We descend via an ancient staircase which originally would have connected the ground floor of a large Roman house to its basement. Here we see the remains of  two 1st century buildings the first of which contains a sanctuary to the Persian God Mithras. The dark room is the Mithraum, a meeting place where the followers of Mithras were initiated. The second room, the triclinium, was a place of worship with two rows of benches facing an altar.The cult of Mithras was popular with troops serving in the legions.
The second building is a public building - believed to be a warehouse or mint.

We can't go down any further but the lowest level can be glimpsed through an iron grille at the end of the corridor.Here are the remains of houses destroyed in Nero's fire of AD64. I'm sure you will have been aware of the sound of rushing water as you have made your way through the excavations. This is from a tunnel which was made to carry water to the Cloaca Maxima (Great Drain) in the forum and  the source is either a submerged ancient aqueduct or an underground spring. The water supply is pure & was used by the Dominicans in the water shortages of WWII.
As you leave the church take a few moments respite in the delightful colonnaded courtyard where you can reflect on the two thousand years you have travelled back to in one morning.



You may also reflect on where you would like lunch and fortunately I have a suggestion which is just across the road - Luzzi, Via di San Giovanni in Laterano 88. As it is Thursday you can be sure that gnocchi will be on the menu. You will certainly enjoy the fun atmosphere at this bustling, cheap trattoria. Although it is classed as a pizzeria you may be better off with pasta or the aforementioned gnocchi at lunchtime as the pizza chef  normally only works the evening shift.


Your destination after lunch will have required pre-booking before you arrived in Rome. You are going to tour the Colosseum but not just any guided tour. You are going to tour the underground & third tier. Booking this is straightforward if you follow this link  In the middle column with the picture of the Colosseum scroll about half way down & you will see an option to 'collect onsite' Click on this & enter the date you wish to visit. This will bring up a list of tours including 'underground tour' Click on the time you require & you are all set!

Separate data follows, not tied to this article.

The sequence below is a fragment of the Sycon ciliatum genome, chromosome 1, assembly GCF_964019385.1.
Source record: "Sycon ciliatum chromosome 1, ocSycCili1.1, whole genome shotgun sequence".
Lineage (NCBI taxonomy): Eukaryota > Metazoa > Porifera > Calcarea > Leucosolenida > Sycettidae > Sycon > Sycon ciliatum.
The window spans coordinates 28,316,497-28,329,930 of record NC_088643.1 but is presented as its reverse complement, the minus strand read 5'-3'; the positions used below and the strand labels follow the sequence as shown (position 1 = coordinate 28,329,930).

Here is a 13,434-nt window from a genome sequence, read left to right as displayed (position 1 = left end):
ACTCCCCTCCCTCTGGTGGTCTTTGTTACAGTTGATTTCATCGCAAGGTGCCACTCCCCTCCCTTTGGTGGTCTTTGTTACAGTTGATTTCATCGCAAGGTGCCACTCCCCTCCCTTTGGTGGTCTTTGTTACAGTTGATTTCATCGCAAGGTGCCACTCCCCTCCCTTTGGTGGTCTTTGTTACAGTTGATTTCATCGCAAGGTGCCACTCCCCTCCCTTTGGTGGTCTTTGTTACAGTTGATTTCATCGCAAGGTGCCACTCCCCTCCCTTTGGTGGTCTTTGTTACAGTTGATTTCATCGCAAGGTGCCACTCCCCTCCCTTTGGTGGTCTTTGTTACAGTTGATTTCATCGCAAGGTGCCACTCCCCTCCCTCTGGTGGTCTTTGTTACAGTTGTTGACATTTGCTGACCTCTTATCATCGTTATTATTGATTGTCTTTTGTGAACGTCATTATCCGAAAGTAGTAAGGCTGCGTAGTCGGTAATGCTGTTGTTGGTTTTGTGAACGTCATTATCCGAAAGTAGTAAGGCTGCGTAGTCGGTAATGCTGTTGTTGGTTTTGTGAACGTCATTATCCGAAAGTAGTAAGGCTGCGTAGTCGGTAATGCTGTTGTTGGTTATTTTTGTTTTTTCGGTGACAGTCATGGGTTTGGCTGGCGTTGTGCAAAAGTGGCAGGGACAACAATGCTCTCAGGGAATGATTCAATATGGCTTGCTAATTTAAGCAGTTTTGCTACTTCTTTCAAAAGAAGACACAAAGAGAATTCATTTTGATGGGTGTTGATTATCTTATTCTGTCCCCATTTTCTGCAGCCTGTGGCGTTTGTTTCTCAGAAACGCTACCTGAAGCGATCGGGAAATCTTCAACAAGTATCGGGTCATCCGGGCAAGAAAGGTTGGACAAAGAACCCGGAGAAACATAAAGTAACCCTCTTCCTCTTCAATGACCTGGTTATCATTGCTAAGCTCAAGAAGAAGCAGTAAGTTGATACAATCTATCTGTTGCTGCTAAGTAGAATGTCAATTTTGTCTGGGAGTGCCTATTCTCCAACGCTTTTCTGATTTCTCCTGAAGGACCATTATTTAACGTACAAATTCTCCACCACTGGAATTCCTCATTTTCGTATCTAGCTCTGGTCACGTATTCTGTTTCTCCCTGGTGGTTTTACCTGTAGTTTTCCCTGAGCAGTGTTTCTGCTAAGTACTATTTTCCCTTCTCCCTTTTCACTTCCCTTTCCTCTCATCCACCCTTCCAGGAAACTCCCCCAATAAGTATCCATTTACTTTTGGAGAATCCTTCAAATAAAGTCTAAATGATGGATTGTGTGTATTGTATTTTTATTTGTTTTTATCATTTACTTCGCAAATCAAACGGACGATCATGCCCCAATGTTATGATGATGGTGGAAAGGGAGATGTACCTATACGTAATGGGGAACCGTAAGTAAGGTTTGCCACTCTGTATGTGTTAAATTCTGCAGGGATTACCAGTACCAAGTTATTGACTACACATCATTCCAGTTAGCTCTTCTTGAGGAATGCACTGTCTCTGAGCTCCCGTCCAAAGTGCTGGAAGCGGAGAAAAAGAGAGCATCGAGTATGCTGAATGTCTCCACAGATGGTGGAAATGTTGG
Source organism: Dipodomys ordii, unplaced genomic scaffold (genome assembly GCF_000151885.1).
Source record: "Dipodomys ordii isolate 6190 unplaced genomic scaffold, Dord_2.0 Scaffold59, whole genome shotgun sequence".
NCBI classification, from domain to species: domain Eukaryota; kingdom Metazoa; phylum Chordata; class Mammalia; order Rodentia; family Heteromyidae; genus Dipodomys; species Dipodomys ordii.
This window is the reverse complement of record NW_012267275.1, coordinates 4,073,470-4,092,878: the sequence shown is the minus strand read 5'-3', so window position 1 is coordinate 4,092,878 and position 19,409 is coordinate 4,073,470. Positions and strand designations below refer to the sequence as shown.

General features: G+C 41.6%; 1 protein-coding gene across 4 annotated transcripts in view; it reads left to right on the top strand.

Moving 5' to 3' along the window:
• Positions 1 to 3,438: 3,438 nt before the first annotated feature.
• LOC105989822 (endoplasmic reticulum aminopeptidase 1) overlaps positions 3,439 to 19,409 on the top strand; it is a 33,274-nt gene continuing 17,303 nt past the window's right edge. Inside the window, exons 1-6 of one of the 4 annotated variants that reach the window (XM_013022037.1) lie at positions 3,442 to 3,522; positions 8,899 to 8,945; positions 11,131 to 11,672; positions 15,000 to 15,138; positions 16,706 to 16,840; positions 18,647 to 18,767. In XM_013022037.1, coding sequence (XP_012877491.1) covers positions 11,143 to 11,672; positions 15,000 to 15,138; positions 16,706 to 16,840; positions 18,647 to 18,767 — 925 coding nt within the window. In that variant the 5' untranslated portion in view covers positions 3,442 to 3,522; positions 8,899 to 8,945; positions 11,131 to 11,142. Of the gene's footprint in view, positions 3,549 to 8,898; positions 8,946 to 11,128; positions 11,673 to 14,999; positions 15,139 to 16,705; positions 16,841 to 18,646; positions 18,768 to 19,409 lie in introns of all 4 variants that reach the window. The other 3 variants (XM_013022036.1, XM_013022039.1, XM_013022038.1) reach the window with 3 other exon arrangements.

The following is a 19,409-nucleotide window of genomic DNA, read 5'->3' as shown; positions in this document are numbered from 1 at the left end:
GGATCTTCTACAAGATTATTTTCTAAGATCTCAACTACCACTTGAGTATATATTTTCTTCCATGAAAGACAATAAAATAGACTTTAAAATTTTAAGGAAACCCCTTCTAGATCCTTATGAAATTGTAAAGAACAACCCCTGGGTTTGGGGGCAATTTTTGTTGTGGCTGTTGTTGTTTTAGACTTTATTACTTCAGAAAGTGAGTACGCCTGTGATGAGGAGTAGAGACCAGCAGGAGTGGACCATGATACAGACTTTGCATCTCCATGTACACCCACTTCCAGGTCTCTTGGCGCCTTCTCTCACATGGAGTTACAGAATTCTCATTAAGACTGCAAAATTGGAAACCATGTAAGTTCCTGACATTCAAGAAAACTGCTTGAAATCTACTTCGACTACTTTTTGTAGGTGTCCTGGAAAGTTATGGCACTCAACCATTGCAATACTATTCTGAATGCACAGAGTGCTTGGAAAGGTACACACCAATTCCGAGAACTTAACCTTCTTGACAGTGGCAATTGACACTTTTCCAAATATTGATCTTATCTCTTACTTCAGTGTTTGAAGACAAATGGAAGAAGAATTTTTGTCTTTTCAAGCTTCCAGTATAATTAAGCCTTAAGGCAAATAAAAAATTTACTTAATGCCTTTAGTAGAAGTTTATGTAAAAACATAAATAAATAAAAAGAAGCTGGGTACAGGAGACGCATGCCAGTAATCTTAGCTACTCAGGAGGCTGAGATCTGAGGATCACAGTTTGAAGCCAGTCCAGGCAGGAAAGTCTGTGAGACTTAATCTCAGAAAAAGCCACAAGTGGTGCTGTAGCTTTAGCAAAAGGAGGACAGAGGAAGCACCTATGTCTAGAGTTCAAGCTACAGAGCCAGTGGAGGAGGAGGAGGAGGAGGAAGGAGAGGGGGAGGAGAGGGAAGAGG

Hopefully you will have secured an afternoon slot so all that remains for you to do is make your way to the Colosseum & pick up your tickets. Pre-booking will have ensured that you 'skip the line'.
The Colosseum needs no introduction as it is one of the iconic sights of Rome. Indeed, I defy anyone not to be moved by the sight of the Colosseum as you exit the metro & see it before you for the first time.
This tour not only gives you the history of this amphitheatre commissioned by Vespasian in AD72 (& also explains how it became known as the Colosseum) but allows you to follow in the footsteps of the gladiators themselves.
You start by walking across the recreated floor of the arena, covered in sand as it would have been for the games that took place here.



You then enter the passage way that the gladiators would have taken from the Ludus Magnus or Gladiator training school into the arena. There were two ways out of the arena for gladiators. Either the same way as they came in - as a corpse or as a triumphal exit on to the the Via Sacra which we see straight ahead.

You then will see the area below the arena floor where the exotic wild animals were kept that were an integral part of any games. You can only begin to imagine the sounds & smells here, especially as the niches must have been extremely small for the large beasts. You will also see evidence of the intricate lift system that transported them to the floor above.



As a total contrast you now ascend to the third tier. In Imperial times this is where you would view the games from if you were poor, a woman or a slave. Today this tier gives us a glorious view, not only into the arena itself but also of the Forum, Arch of Constantine and of the foundations of Nero's Bath House - part of the Domus Aurea or 'Golden House. 













Your ticket to the Colosseum also includes the Forum & Palatine but we will save that until tomorrow as it is valid for two consecutive days. 
You now deserve a well earned rest in preparation for your subterranean dinner!
I'm actually going to suggest two restaurants to you but they are both in the same area. You will need to make your way to the Teatro Argentina are but as this is a transport hub for both buses & trams it shouldn't be a problem to get here from wherever you are staying in the city. The best way to find transport information is to check the ATAC Roma site. About half way down the page you will find a handy route planner tool. 
Before dinner we should take a look at the Area Sacra excavation site. This gives a good indication of how far above the original Roman buildings the  street level is today.

The remains that you see are four temples of the Republican era and formed part of the Theatre of Pompey. The reconstructions below help to put the ruins into context.                                                                                                                           


The first shows the situation of the complex in relation to the Tiber.